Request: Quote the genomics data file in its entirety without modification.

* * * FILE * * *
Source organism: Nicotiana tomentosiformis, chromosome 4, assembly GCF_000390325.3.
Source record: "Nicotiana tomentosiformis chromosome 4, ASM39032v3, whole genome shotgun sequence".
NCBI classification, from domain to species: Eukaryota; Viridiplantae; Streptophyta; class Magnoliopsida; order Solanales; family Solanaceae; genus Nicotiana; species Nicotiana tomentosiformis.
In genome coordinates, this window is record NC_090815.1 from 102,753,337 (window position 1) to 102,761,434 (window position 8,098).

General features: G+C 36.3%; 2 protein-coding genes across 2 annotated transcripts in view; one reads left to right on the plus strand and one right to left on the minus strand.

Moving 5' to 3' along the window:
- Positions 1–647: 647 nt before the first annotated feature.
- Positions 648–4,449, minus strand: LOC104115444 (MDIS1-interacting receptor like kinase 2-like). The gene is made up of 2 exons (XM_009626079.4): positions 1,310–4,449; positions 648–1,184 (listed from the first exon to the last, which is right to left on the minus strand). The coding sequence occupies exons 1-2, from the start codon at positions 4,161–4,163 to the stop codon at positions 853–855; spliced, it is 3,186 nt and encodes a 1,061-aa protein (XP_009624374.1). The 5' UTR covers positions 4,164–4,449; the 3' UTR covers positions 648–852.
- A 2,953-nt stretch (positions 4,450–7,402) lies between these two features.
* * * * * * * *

Source organism: Nicotiana tomentosiformis, chromosome 4, assembly GCF_000390325.3.
Source record: "Nicotiana tomentosiformis chromosome 4, ASM39032v3, whole genome shotgun sequence".
NCBI classification, from domain to species: Eukaryota; Viridiplantae; Streptophyta; class Magnoliopsida; order Solanales; family Solanaceae; genus Nicotiana; species Nicotiana tomentosiformis.
In genome coordinates, this window is record NC_090815.1 from 102,753,337 (window position 1) to 102,761,434 (window position 8,098).

General features: G+C 36.3%; 2 protein-coding genes across 2 annotated transcripts in view; one reads left to right on the plus strand and one right to left on the minus strand.

Moving 5' to 3' along the window:
- Positions 1–647: 647 nt before the first annotated feature.
- Positions 648–4,449, minus strand: LOC104115444 (MDIS1-interacting receptor like kinase 2-like). The gene is made up of 2 exons (XM_009626079.4): positions 1,310–4,449; positions 648–1,184 (listed from the first exon to the last, which is right to left on the minus strand). The coding sequence occupies exons 1-2, from the start codon at positions 4,161–4,163 to the stop codon at positions 853–855; spliced, it is 3,186 nt and encodes a 1,061-aa protein (XP_009624374.1). The 5' UTR covers positions 4,164–4,449; the 3' UTR covers positions 648–852.
- A 2,953-nt stretch (positions 4,450–7,402) lies between these two features.